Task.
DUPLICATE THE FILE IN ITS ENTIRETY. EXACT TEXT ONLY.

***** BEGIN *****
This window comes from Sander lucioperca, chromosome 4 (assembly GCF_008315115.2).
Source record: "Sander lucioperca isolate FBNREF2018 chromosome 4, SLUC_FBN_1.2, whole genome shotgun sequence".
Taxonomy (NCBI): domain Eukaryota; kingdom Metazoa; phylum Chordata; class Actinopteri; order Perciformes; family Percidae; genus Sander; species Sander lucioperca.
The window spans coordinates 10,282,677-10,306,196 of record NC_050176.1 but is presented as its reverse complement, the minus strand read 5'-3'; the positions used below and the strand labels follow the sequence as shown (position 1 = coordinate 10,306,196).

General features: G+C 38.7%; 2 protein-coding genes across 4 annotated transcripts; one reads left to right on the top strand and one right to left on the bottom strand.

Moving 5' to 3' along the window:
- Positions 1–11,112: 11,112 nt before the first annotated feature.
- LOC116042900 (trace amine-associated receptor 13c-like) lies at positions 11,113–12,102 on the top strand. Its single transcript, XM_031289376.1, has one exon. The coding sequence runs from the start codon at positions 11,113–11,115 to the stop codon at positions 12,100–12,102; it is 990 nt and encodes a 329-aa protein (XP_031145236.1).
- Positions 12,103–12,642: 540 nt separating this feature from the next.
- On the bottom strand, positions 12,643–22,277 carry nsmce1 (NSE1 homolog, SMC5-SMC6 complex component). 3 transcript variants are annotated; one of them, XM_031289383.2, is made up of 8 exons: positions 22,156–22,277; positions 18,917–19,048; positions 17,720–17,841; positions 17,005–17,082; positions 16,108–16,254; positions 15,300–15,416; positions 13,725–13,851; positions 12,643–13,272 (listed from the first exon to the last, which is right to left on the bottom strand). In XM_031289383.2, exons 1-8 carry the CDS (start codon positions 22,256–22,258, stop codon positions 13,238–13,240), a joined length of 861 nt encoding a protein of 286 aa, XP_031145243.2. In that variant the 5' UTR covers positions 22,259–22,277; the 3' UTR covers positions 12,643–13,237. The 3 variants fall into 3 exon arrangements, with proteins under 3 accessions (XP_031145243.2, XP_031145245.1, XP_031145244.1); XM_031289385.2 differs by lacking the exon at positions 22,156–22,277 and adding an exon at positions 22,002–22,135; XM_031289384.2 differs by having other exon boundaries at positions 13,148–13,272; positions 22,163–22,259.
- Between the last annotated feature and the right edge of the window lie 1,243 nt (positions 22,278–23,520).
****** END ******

This window comes from Sander lucioperca, chromosome 4 (assembly GCF_008315115.2).
Source record: "Sander lucioperca isolate FBNREF2018 chromosome 4, SLUC_FBN_1.2, whole genome shotgun sequence".
Taxonomy (NCBI): domain Eukaryota; kingdom Metazoa; phylum Chordata; class Actinopteri; order Perciformes; family Percidae; genus Sander; species Sander lucioperca.
The window spans coordinates 10,282,677-10,306,196 of record NC_050176.1 but is presented as its reverse complement, the minus strand read 5'-3'; the positions used below and the strand labels follow the sequence as shown (position 1 = coordinate 10,306,196).

General features: G+C 38.7%; 2 protein-coding genes across 4 annotated transcripts; one reads left to right on the top strand and one right to left on the bottom strand.

Moving 5' to 3' along the window:
- Positions 1–11,112: 11,112 nt before the first annotated feature.
- LOC116042900 (trace amine-associated receptor 13c-like) lies at positions 11,113–12,102 on the top strand. Its single transcript, XM_031289376.1, has one exon. The coding sequence runs from the start codon at positions 11,113–11,115 to the stop codon at positions 12,100–12,102; it is 990 nt and encodes a 329-aa protein (XP_031145236.1).
- Positions 12,103–12,642: 540 nt separating this feature from the next.
- On the bottom strand, positions 12,643–22,277 carry nsmce1 (NSE1 homolog, SMC5-SMC6 complex component). 3 transcript variants are annotated; one of them, XM_031289383.2, is made up of 8 exons: positions 22,156–22,277; positions 18,917–19,048; positions 17,720–17,841; positions 17,005–17,082; positions 16,108–16,254; positions 15,300–15,416; positions 13,725–13,851; positions 12,643–13,272 (listed from the first exon to the last, which is right to left on the bottom strand). In XM_031289383.2, exons 1-8 carry the CDS (start codon positions 22,256–22,258, stop codon positions 13,238–13,240), a joined length of 861 nt encoding a protein of 286 aa, XP_031145243.2. In that variant the 5' UTR covers positions 22,259–22,277; the 3' UTR covers positions 12,643–13,237. The 3 variants fall into 3 exon arrangements, with proteins under 3 accessions (XP_031145243.2, XP_031145245.1, XP_031145244.1); XM_031289385.2 differs by lacking the exon at positions 22,156–22,277 and adding an exon at positions 22,002–22,135; XM_031289384.2 differs by having other exon boundaries at positions 13,148–13,272; positions 22,163–22,259.
- Between the last annotated feature and the right edge of the window lie 1,243 nt (positions 22,278–23,520).